Karp: It took seven years to develop Transitions Vantage. Why did it take so long?
In 2012, Transitions Optical launched Vantage, a new type of adaptive lens that offered wearers a unique combination of features: variable tint and variable polarization. When exposed to UV rays, Vantage lenses not only adapt to changing light but also increase polarization as they darken, optimizing the angle at which light reaches the eyes to help control glare and light scatter.
The point man who led the Vantage team at Transitions Optical is Anil Kumar, Ph.D. Kumar arrived in the U.S. from New Delhi in 1991 to pursue studying organic chemistry/photochemistry. After earning his doctorate degree, he went to work developing photochromic lenses for PPG Industries, which owns Transitions Optical in partnership with Essilor.
In 2000, after working on several generations of Transitions lens products, Kumar was appointed as a group leader to work on long-term “high risk and high gain” projects. Photochromic polarized lenses became the focus of his group. The culmination of their work was Vantage, which Kumar proudly calls, “the most advanced and innovative technology I have had the opportunity to work on.”
: Research and development (R&D) projects usually require significant time, effort and man power to become successful. As you know, Transitions lenses provide the best balance of all photochromic performances, and there are many performance factors. In addition to photochromics, Transitions Vantage lenses also have polarization. The balance of both polarization and photochromic attributes which are also interdependent was extremely challenging. There were no existing materials that had the desired attributes so we invented new materials and processes to make the Transitions Vantage lens product. Like pharmaceutical industries that discover hundreds to thousands of drug molecules before selecting a few for trials and eventually commercializing one or two drugs, we also followed a similar process before selecting the best dye molecules that provide the best balance of all performances.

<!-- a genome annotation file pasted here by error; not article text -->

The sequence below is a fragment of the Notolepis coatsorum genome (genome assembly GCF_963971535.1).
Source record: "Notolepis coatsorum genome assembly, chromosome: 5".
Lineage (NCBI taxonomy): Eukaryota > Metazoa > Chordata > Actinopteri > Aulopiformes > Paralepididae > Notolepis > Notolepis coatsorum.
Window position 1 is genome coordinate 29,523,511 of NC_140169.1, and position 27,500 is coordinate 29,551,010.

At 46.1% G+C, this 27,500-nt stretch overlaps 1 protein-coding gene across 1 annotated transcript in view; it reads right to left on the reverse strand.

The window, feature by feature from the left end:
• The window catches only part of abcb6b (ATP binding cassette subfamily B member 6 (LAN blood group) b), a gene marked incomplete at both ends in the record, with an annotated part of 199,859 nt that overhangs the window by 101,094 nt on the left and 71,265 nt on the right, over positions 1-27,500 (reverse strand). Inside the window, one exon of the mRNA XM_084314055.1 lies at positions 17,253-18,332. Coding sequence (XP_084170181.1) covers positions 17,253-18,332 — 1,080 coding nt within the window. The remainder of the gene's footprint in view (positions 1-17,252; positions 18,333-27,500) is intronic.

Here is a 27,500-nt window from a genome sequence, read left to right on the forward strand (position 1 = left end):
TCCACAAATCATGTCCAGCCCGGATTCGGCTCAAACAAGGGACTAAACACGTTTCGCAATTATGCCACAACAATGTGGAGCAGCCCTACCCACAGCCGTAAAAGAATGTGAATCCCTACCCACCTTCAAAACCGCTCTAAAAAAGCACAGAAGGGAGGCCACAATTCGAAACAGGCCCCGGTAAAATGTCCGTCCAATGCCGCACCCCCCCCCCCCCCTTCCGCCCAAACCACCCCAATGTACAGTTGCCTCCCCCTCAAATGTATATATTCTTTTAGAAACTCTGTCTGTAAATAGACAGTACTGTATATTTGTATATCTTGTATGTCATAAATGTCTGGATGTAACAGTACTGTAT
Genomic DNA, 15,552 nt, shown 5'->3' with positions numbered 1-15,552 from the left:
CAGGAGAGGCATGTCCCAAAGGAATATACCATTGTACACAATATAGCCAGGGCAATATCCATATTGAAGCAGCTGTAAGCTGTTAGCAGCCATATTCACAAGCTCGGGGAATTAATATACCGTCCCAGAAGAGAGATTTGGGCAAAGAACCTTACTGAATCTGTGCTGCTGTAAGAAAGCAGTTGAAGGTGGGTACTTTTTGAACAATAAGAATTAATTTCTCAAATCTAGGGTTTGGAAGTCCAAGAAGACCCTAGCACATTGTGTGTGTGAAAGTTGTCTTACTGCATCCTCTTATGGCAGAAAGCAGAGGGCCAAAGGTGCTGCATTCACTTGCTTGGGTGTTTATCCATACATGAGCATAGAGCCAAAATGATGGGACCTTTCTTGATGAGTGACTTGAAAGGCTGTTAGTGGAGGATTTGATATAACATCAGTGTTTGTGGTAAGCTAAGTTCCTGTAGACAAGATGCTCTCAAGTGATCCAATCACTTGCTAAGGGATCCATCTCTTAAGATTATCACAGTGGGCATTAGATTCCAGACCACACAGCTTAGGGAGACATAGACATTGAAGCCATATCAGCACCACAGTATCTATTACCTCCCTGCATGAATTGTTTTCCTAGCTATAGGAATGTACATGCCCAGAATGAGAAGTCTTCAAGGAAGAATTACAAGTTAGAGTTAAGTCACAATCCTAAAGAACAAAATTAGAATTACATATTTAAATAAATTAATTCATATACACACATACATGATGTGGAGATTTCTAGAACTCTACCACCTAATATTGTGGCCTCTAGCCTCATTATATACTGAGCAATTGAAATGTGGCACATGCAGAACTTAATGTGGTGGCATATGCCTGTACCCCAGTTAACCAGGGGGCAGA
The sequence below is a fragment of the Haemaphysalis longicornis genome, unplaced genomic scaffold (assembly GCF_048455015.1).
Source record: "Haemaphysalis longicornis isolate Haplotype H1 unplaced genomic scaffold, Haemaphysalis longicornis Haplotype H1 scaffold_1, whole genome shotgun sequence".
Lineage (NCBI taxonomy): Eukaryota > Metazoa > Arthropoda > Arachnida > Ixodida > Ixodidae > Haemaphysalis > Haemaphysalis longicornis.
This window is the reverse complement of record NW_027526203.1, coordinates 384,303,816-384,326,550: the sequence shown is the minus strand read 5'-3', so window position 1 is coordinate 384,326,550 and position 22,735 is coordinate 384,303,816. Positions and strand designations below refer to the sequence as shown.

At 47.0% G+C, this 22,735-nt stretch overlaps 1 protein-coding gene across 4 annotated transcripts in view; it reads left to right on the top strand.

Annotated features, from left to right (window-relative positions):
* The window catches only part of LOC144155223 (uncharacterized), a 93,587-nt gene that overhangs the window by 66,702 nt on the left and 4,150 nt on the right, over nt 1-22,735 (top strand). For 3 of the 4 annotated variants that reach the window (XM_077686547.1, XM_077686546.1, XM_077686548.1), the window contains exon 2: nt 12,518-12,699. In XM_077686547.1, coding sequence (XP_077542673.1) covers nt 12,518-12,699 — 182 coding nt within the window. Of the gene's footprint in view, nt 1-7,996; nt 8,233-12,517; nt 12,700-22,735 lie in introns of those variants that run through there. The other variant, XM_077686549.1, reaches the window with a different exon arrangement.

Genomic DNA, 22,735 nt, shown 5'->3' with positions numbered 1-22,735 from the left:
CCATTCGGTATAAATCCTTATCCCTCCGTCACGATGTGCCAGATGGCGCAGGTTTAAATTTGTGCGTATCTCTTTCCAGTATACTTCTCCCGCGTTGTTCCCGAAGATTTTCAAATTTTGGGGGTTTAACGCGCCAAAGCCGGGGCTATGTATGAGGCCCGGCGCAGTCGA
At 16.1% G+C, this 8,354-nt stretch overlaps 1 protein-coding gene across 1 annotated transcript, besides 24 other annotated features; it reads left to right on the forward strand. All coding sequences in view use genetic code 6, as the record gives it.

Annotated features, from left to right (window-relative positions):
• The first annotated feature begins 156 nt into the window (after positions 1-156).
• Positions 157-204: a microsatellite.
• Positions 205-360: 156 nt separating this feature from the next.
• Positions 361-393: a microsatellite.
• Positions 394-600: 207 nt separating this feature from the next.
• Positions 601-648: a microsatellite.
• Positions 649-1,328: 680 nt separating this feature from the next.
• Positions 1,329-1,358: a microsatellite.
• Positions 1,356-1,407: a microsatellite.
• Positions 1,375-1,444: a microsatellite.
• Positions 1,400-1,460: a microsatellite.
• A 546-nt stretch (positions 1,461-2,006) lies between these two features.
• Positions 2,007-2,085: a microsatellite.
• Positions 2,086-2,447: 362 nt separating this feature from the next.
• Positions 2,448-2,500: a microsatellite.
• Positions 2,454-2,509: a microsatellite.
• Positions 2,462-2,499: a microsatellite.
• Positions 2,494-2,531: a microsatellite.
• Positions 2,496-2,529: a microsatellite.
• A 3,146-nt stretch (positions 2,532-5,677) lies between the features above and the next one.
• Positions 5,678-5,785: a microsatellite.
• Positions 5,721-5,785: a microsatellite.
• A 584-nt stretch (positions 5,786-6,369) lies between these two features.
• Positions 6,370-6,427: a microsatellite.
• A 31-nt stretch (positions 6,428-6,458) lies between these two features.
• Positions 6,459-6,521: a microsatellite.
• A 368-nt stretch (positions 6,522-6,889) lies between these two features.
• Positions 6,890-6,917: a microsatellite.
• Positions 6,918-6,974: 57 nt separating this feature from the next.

With a completely new product, we needed to define the chemistry, dyes, processes and manufacturing equipment. To get to market quickly, we threw the status-quo sequential processes for product development out of the window and quickly adapted to a parallel development approach where R&D, process development, equipment and operation worked in parallel. Considering the complexity and unavailability of materials, we accelerated the development time compared to what it could have been.
What were the biggest technical hurdles you and your team had to overcome?
There were several technical challenges but the biggest challenge of all was to darken and align the molecules, a requirement for polarization. You probably know that in a photochromic lens, for example in a Transitions VI lens, there are millions of photochromic dye molecules which are homogeneously but randomly dispersed in the lens material matrix in no particular order. In order to get polarization, photochromic molecules not only have to darken but also align. We designed and synthesized novel molecules to meet this challenge. All inventions on materials, processes and equipment were patented.
How did you come up with the idea of variable polarization?